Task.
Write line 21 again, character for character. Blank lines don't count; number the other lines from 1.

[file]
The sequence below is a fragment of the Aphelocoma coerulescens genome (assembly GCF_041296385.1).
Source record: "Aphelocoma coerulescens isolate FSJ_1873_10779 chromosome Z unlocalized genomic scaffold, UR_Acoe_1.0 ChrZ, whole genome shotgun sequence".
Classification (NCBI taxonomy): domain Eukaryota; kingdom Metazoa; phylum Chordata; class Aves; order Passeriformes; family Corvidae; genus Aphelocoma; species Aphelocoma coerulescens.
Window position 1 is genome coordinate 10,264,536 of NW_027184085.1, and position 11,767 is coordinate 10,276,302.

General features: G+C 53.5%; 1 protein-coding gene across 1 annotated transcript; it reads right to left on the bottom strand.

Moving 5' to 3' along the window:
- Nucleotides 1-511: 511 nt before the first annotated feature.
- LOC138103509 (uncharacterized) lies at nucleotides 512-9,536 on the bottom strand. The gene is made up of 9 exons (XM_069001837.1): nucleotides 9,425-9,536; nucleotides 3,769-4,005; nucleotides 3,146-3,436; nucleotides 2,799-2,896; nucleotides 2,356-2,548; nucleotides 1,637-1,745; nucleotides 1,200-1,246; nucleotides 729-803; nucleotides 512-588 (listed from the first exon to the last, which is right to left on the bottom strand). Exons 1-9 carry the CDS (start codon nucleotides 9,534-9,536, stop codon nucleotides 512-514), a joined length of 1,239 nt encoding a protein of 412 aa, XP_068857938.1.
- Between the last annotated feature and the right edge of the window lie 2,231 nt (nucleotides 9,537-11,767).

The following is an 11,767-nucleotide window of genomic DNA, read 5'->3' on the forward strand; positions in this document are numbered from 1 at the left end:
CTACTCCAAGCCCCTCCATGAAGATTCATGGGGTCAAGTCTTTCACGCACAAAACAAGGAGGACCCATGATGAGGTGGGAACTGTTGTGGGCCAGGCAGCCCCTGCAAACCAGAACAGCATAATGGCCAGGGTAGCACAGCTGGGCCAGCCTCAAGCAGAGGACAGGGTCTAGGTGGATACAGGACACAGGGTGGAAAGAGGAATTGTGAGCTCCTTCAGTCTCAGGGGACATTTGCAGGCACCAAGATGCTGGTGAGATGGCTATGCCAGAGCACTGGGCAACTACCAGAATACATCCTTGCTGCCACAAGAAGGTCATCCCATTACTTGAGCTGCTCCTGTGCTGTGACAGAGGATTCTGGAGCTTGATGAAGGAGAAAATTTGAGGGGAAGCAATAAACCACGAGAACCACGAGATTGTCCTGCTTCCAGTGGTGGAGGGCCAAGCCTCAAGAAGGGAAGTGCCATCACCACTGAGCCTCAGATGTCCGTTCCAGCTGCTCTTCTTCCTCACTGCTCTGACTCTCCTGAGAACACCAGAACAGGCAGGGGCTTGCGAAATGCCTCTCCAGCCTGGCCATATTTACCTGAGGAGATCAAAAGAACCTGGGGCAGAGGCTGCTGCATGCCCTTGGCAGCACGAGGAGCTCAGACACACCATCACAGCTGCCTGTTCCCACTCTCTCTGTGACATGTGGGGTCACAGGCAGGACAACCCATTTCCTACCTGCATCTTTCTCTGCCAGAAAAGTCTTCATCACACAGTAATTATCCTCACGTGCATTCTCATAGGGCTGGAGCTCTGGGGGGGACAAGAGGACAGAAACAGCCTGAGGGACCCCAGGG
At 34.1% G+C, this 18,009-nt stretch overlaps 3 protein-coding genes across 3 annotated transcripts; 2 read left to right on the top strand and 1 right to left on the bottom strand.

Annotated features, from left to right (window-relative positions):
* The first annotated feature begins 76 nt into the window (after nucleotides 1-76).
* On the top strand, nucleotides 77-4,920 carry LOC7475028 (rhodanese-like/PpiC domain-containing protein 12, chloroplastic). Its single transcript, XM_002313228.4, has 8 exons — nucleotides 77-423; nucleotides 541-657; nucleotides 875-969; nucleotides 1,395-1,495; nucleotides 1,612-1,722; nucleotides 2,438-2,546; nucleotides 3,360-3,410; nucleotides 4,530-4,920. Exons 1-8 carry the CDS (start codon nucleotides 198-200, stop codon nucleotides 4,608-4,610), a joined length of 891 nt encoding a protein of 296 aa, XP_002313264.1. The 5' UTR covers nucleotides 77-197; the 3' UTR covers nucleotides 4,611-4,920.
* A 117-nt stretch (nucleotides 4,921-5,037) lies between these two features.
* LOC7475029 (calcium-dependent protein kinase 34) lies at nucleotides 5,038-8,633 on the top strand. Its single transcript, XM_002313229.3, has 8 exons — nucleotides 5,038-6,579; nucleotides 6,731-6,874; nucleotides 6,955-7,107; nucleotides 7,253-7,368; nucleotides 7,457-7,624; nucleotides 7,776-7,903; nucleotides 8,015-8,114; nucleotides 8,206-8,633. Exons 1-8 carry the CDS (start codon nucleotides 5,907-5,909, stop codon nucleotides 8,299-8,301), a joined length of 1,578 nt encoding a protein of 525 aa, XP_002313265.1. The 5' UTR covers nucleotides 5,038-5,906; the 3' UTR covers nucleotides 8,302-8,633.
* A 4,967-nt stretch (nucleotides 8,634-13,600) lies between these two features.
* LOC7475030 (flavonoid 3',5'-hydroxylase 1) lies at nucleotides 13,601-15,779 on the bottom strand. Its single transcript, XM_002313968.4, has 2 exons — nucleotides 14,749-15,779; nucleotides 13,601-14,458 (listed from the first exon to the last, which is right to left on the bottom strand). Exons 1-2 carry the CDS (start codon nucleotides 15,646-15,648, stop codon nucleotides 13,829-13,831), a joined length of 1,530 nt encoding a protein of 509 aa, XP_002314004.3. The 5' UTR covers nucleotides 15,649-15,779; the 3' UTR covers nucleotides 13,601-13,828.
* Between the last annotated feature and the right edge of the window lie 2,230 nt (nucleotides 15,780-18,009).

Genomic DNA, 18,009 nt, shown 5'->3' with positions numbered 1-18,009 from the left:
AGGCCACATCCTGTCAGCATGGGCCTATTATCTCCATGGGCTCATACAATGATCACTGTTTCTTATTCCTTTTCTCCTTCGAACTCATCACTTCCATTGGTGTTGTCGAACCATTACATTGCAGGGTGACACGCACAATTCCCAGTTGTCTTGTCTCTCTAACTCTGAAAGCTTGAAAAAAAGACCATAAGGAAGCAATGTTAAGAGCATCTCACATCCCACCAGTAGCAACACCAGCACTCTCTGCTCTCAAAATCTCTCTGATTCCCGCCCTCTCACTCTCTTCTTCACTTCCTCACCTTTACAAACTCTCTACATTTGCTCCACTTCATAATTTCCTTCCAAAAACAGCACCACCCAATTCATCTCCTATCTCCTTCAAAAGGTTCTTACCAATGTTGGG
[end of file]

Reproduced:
Genomic DNA, 18,009 nt, shown 5'->3' with positions numbered 1-18,009 from the left: